Charles Gillibert • Producer
by Fabien Lemercier
- Cineuropa met up with Charles Gillibert, who, together with CG Cinéma, produced Clouds of Sils Maria and Eden
After having produced almost 40 short films and 17 features for MK2, Charles Gillibert (36) went on to found CG Cinéma, which kicked off its operations with the Cannes competitor Clouds of Sils Maria [+see also:
interview: Charles Gillibert
interview: Olivier Assayas
film profile] by Olivier Assayas (read the review – to be released in France on 20 August) and Eden by Mia Hansen-Løve (read the article – scheduled for release on 19 November). In addition, he has several projects in development.
Cineuropa: How did you manage to produce Clouds of Sils Maria, with its top-notch cast (Juliette Binoche and Kristen Stewart), for a measly budget of €5.1 million?
Charles Gillibert: Actors don’t look to do this type of film without knowing that they can’t ask for the same amount of money as they’d get for a blockbuster or a comedy. So the cast wasn’t an excessive expenditure. And then, it’s a co-production that was set up with Germany (the only country in Europe where you can truly fund ambitious English-language films), Switzerland and Italy. We had regional funds, towns, tax credits and so on… There were about 35 institutions that funded the movie.
Is this increase in possible sources of funding a blessing or a curse?
It’s a fairly monstrous mechanism, but it gives you the chance to make ambitious arthouse films with investors who don’t necessarily expect an immediate or very high return on their investment, and who don’t exert an unhealthy commercial pressure on the film. But that wouldn’t have been enough if Olivier Assayas wasn’t very well known in the United States, which enabled us to do some pre-sales over there, and if there wasn’t a significant international market for his movies. Arthouse films that are ambitious in terms of their budget and from an artistic point of view are becoming extremely difficult to find funding for.
How did you manage to see Eden through to completion when two producers failed to do so before you?
I’ve been a huge fan of Mia Hansen-Løve ever since she started. And then, I began by producing shorts, but also by founding the MK2 Music label in the early 2000s. I’m from the French Touch generation, the generation of these young French DJs and electronic music composers. So I was very much drawn to Eden. It was impossible for Mia Hansen-Løve not to be backed by the CNC and the Ile-de-France region on such a major project. By providing a fresh look and presenting the project in a different way, we eventually got the Ile-de-France region’s backing, the place where the French Touch movement was born. We were also able to have a strong influence on the budget by coming up with a less intense shooting method, and thanks to my history with the record labels, that had an influence on the not-insignificant expenditure for the music. I also successfully approached private investors by asking them to believe in what I imagined the value of the film to be, which we didn’t see eye-to-eye on with the international sales agents in terms of figures. And all of that whilst confiding in the director, who knew that I was raising the money while at the same time getting the production and the filming kicked off. We toyed with something that was fairly dangerous, which turned out to be rewarding and, in the end, not so dangerous after all if you take into account the quality of the project and the director, and an economic balance that I thought was quite sound and matches the film’s potential.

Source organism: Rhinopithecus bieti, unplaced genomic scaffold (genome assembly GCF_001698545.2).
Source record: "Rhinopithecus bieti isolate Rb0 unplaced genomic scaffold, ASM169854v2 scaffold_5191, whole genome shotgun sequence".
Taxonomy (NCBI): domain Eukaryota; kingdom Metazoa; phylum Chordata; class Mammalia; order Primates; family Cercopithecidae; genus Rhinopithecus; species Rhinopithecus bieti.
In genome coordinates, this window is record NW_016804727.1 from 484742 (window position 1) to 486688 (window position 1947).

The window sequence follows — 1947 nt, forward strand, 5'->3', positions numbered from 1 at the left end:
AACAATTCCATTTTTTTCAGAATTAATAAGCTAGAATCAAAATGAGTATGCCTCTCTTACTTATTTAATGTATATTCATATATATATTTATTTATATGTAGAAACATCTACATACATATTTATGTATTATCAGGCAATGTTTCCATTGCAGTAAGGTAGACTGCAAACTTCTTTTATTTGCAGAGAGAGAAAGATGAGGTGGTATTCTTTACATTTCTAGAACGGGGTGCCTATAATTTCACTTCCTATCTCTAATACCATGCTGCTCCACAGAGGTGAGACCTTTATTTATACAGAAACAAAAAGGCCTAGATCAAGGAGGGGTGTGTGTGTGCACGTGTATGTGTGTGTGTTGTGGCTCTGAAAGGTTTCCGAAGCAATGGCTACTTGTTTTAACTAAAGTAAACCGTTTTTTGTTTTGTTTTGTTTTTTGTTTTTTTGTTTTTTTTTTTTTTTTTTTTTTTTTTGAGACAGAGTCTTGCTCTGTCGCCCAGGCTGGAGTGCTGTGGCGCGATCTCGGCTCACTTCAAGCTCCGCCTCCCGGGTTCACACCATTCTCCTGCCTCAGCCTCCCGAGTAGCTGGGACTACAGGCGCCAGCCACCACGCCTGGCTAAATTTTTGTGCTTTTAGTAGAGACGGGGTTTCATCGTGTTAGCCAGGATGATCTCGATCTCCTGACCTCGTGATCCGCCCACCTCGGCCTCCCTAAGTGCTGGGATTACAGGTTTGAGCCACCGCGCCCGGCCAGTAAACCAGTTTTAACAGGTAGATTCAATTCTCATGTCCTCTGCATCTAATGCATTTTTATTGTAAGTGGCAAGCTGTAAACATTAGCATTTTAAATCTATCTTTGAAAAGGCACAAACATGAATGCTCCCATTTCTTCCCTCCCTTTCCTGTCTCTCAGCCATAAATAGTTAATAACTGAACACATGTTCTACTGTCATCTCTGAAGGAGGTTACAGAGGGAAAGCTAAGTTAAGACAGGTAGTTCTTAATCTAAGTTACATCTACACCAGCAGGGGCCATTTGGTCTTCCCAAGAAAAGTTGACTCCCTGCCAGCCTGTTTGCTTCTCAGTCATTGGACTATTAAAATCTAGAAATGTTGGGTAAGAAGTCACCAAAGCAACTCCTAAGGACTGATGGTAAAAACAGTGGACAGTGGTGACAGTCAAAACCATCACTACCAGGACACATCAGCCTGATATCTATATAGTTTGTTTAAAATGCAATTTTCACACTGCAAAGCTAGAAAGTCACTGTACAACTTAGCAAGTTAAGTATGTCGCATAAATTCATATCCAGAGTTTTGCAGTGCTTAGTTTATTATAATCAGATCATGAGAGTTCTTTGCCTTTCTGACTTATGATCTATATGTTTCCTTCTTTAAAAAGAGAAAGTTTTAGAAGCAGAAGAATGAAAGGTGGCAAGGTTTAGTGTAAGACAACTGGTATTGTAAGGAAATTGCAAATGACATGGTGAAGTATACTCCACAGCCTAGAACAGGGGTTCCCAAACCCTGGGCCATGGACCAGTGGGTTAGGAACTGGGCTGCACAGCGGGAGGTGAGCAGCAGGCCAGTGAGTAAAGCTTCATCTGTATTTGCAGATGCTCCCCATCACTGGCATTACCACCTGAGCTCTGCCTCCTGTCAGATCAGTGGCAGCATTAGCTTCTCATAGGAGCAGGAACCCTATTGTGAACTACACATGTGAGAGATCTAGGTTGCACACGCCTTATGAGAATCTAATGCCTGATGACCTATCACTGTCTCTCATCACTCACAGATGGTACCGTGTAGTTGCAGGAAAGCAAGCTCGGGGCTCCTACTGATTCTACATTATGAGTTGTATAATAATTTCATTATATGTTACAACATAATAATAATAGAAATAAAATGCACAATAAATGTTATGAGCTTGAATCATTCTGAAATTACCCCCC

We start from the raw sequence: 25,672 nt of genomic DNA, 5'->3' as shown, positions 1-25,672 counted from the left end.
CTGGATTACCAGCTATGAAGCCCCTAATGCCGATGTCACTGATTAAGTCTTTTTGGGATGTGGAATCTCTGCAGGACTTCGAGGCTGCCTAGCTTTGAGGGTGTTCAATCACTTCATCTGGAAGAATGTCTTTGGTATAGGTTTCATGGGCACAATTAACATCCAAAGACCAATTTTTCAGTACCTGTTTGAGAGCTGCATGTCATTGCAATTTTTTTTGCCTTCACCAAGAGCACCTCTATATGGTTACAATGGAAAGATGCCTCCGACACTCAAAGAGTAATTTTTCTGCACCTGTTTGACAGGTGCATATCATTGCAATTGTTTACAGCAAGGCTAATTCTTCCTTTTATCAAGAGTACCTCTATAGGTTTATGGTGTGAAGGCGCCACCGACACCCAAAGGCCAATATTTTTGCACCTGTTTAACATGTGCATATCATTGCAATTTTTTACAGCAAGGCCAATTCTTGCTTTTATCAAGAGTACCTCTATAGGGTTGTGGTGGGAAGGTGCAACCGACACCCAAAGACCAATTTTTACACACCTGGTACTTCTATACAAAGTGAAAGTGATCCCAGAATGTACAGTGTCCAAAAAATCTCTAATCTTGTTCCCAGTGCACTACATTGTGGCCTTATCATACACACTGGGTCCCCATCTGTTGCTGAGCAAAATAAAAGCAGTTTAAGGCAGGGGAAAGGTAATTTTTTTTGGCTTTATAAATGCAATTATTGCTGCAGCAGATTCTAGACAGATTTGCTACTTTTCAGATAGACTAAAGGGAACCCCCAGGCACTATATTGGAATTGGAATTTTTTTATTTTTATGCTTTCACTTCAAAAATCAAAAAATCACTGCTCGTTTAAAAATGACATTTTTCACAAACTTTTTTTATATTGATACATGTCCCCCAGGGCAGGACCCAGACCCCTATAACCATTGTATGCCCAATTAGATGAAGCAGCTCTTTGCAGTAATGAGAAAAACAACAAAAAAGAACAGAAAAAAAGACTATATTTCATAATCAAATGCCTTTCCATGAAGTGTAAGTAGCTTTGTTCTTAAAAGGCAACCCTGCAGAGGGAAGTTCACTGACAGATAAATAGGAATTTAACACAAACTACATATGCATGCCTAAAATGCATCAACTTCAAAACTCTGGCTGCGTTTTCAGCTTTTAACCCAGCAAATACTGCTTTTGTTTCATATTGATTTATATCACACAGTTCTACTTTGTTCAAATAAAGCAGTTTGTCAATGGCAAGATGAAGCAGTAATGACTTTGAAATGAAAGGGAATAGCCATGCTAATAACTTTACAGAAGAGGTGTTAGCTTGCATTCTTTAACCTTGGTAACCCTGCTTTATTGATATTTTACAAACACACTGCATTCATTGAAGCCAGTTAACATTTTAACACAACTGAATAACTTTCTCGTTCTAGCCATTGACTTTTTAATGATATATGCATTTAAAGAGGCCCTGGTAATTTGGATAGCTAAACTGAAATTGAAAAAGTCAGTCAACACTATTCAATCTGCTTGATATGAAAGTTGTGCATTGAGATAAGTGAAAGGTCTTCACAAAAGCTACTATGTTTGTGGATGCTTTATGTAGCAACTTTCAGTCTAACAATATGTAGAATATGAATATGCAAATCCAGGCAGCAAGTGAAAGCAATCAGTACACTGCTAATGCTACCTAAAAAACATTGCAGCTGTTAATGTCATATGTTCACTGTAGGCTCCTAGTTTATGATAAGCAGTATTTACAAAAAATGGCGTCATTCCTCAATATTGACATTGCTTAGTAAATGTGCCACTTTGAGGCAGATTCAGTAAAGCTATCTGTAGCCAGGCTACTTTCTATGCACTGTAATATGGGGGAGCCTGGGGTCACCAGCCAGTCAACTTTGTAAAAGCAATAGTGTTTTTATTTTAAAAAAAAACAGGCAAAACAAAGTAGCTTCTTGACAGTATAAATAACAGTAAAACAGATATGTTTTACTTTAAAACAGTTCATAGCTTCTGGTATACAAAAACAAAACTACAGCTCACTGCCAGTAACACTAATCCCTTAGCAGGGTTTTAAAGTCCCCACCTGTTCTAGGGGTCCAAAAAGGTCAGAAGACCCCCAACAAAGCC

What is CG Cinéma’s editorial policy?
It’s to support writer-directors on ambitious films with international potential. It’s also to avoid marginalising small-budget arthouse films, as everyone tends to do – particularly among the operators, distributors, sales agents and others, who are again seeing the value of arthouse films plummet, apart from for genre films and movies that manage to reach secondary-market audiences (DVD, VoD). I still believe in the movie theatre and in a supply-side policy that means that when you produce good films, there’s an audience there to watch them.
What other projects do you have coming up?
I approached producer Christie Molia to get her to continue with the development of Lost in Paris by Dominique Abel and Fiona Gordon, which will be shot next year. And I’m also producing the next film by Mia Hansen-Løve, L'avenir, starring Isabelle Huppert, with the shoot scheduled for April-May 2015.
(Translated from French)